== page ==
Anyway…I could see it happening.  I knew I was on the road to burnout…that I wouldn’t last much longer.  But I fought it, so hard.  I made conscious decisions to focus on getting things at home in order and focus on helping Emma, which included very specific meal-planning and implementing strategies with her that included the whole family (which took so much time). But as I did that, I felt my ministry responsibilities slipping.  And being the (now recovering) perfectionist that I am, I was not ok with anything less than excellent.  So I began working feverishly late into the night, after the girls were asleep, just to try to keep up with work.  I knew I was pushing myself too hard, I was getting sick more often, headaches and fevers almost daily, but I had to do whatever it took to be there for Emma, and also to not let anyone down at church…I could do it all…I had to do it all…somehow.  God had called me into this ministry, I knew He had…so how could I just not do ministry anymore?  It wasn’t an option for me.  I didn’t want to be that kind of person who stepped away from ministry…I was doing good things, things for Jesus, things for God.

No one ever tells you to stop doing good things.

So when I sunk deep into depression and when the stress began to affect my health, I didn’t recognize it at the time.  My family did.  My mom and my husband in particular…they gave me subtle (and sometimes not so subtle) hints that maybe I was doing too much.  But I didn’t listen at first.  I was doing good things.  I made excuses…I told them how much I loved the ministry, how important it was…I reassured them that I was keeping up with things at home too…that I was working with Emma and helping her with therapy….I was doing it all.

And then Christmas 2012 came.

From the outside, maybe no one saw what happened.  I kept up appearances…I helped organize and decorate for the giant volunteer Christmas party, I planned and cooked a special dinner for the core leaders in my ministry, we had family craft nights and we decorated the tree and we baked cookies and decorated gingerbread houses…we did it all.  But in doing it all, I hit a major wall and fell so hard that I collapsed into an emotional pile of depression and anxiety and exhaustion so deep that I didn’t know how to climb out of it.  Christmas, my favorite time of the year, became the worst time of the year for me.  I was so exhausted that Christmas that I didn’t enjoy it…my priorities were off, my focus was blurry, and I knew it.  I knew something had to change.  I knew I couldn’t go on at the same pace, in the same way.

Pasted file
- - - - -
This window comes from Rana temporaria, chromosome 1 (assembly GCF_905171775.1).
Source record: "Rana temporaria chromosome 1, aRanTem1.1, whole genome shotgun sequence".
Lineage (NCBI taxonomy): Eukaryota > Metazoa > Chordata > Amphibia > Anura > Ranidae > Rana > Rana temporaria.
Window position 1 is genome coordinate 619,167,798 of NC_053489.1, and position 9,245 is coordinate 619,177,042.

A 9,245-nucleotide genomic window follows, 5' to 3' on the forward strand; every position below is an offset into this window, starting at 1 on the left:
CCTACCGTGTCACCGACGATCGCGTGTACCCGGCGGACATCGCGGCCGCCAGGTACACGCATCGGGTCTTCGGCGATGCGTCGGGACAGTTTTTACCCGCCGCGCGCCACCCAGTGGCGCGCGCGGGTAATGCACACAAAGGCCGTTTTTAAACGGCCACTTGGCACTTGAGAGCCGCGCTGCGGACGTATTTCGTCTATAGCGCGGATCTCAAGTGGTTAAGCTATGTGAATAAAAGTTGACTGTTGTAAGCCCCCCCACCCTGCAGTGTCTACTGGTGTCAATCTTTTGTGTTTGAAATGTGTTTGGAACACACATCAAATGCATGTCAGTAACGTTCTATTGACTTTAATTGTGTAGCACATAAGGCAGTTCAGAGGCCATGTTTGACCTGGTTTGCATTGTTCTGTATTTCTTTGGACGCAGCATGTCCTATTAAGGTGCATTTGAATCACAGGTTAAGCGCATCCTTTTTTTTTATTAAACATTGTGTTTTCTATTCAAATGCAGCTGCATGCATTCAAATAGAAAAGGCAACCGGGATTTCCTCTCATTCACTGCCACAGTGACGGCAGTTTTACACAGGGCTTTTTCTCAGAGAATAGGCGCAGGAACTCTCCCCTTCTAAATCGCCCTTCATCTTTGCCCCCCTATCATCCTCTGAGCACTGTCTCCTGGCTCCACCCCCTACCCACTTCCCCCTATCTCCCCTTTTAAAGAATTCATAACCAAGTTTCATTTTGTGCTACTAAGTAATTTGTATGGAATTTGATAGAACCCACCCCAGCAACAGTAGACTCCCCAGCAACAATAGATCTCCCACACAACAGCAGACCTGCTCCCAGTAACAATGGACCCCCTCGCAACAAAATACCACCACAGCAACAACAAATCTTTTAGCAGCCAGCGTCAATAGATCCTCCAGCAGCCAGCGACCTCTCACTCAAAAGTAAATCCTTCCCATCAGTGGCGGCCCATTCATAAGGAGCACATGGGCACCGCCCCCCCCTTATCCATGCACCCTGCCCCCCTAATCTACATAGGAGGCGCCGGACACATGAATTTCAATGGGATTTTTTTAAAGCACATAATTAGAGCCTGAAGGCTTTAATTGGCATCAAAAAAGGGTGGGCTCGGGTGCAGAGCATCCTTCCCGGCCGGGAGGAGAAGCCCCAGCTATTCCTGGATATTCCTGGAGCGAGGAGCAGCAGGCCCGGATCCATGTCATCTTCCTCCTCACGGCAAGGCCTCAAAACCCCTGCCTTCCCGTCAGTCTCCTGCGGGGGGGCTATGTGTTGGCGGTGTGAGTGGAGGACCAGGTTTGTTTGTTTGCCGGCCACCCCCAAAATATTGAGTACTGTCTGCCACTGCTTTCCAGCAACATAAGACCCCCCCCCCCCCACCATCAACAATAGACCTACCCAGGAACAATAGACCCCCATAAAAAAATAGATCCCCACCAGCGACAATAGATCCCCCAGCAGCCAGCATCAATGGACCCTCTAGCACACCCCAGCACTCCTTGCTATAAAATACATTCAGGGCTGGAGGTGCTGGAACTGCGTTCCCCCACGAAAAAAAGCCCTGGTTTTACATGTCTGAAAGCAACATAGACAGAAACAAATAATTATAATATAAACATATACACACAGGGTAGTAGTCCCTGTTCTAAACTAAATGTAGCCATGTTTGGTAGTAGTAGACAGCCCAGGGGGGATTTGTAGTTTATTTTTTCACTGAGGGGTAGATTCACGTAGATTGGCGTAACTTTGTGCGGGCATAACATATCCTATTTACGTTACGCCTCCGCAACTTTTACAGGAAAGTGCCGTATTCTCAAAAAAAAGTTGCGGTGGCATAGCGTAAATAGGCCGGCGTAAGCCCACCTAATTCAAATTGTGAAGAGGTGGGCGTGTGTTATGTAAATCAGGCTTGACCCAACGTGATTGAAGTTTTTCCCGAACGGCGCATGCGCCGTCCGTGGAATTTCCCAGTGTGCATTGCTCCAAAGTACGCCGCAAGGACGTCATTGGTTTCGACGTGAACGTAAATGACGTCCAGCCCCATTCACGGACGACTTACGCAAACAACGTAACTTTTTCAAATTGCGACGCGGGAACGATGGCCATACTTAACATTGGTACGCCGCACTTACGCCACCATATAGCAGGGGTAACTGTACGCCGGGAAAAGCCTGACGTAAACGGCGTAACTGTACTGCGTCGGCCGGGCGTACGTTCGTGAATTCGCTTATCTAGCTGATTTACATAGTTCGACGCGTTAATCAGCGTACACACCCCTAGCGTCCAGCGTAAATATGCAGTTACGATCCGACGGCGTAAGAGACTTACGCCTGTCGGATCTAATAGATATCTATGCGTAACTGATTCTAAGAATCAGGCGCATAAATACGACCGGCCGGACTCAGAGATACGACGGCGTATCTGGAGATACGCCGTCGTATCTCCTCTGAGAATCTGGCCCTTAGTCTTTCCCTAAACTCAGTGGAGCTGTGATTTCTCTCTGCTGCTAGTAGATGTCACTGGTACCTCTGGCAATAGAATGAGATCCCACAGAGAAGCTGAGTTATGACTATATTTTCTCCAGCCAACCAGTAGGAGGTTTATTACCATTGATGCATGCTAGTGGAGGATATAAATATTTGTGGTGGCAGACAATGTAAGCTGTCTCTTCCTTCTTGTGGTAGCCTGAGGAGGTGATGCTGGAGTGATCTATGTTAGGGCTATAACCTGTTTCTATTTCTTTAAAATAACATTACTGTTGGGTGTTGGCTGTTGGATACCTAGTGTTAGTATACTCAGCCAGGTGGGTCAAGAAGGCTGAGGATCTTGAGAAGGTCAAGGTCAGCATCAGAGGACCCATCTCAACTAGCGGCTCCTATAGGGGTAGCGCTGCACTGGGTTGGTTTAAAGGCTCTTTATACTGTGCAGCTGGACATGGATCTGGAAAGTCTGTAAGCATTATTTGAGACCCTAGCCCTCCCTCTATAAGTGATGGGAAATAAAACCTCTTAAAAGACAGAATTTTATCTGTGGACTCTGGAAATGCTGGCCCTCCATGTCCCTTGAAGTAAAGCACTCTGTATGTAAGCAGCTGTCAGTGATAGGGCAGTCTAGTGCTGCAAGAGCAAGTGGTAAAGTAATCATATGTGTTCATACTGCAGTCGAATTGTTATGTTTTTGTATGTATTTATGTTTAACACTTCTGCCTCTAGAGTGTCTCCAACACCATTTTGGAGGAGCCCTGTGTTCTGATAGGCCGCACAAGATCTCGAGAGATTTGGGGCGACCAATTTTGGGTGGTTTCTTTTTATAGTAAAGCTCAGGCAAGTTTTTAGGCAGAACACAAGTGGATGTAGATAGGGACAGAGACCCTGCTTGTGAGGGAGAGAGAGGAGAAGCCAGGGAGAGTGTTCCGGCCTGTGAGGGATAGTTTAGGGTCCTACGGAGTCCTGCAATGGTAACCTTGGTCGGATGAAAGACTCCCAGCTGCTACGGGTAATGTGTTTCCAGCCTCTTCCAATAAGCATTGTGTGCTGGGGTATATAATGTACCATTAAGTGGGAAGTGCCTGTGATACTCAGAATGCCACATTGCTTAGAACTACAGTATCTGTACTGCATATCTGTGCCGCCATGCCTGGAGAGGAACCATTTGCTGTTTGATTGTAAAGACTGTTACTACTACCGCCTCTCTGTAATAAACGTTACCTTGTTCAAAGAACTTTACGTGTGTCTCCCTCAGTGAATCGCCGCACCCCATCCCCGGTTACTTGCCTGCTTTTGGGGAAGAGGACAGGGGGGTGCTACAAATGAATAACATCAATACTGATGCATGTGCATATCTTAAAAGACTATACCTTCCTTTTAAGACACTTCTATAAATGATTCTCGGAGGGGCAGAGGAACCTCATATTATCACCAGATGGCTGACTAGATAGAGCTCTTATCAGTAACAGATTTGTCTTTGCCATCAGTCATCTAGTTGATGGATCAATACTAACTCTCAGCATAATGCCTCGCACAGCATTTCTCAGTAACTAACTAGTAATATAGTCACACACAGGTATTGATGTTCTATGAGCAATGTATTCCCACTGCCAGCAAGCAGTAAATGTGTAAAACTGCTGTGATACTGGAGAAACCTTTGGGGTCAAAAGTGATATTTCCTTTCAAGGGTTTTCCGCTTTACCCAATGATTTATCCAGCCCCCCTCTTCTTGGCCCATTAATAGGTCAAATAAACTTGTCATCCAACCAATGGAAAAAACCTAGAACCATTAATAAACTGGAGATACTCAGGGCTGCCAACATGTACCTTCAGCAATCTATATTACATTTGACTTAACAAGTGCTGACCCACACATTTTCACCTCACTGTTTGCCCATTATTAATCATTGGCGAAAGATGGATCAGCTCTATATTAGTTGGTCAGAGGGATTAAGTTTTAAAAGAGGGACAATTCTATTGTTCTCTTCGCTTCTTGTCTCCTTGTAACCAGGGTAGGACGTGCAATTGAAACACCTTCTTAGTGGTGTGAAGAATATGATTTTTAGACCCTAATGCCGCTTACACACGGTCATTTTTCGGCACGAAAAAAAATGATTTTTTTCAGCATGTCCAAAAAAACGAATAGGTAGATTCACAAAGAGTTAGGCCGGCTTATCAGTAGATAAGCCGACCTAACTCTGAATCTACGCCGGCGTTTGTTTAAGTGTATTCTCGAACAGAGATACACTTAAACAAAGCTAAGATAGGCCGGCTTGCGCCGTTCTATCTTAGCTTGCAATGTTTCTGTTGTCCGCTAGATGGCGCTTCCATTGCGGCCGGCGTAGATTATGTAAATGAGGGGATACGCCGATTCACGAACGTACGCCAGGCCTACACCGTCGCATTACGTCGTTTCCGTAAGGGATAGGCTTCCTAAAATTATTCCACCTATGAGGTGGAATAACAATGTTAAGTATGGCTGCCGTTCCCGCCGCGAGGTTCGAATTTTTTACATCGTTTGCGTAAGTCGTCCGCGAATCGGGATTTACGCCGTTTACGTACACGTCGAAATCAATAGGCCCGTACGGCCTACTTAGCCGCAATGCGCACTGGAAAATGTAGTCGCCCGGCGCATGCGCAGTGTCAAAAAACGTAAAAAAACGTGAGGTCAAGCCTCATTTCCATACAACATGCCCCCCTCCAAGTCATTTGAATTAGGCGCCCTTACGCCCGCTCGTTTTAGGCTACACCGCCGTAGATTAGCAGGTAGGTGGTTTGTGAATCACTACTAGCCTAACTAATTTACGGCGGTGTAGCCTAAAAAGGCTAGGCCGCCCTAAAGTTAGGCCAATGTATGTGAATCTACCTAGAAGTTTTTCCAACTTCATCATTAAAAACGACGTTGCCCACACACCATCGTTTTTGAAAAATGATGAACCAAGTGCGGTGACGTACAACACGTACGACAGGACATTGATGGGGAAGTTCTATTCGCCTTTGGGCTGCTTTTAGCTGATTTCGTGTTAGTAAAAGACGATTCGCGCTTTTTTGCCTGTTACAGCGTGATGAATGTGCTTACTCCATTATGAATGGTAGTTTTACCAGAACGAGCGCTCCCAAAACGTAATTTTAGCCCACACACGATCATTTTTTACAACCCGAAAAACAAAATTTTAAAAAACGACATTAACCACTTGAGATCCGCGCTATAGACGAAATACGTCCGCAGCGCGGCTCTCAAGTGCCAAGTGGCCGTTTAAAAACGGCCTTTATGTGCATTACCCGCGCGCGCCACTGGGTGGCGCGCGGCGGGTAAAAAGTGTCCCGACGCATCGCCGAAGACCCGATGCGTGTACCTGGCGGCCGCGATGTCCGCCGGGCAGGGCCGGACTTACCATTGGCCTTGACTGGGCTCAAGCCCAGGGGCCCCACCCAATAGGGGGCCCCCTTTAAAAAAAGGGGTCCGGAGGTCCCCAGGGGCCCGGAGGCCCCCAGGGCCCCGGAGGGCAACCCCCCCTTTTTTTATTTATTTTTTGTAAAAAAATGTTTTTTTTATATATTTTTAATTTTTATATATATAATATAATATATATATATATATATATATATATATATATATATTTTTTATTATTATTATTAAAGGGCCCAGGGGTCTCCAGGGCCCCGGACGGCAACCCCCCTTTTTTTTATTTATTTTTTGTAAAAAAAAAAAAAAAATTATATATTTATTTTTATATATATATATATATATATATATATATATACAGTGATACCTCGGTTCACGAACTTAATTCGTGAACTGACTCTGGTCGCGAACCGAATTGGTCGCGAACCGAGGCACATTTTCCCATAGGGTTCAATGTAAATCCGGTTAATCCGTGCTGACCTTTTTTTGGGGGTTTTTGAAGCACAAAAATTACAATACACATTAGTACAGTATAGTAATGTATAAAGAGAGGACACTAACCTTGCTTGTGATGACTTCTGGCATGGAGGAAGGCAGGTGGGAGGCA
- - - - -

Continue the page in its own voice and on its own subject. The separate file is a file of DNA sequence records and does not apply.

I think it was then that I started allowing myself to seriously even consider stepping down from the preschool ministry…I think it was after Christmas that I allowed those little whispers and thoughts that I had kept hidden deep in the dark of my mind and heart to come to light and honestly consider them.  I had joked about quitting before, I had thought of it in times of stress or exhaustion, but quickly brushed it aside, not willing to even consider it a real possibility.  But after that Christmas, I truly began praying specifically about what God wanted me to do…I started directly asking God if I should quit full-time ministry…and I wanted Him to make it clear to me, because I was really really struggling with even saying the words out loud.  How could God call me out of a ministry that He had called me into?  How could something that was once so clearly in His plan for me suddenly not be in that plan anymore?  I felt like the reason “God told me to” wasn’t good enough for leaving ministry, for stopping something that I was going for God.  It was a difficult inner battle, and I was seriously struggling with wrapping my mind and heart around what God really did want me to do.


In February, when the girls had a week off of school for Winter Break, we took a trip to Pigeon Forge.  We rented a cabin and we escaped for a few days.  I took my journal and my pen, we grabbed some board games and puzzles and movies, and we just went away…to spend some focused time together a family, and also so that I could slow down and focus on talking to God.  I was really struggling at that time, and I needed to get some perspective away from the busyness that ruled my life at home.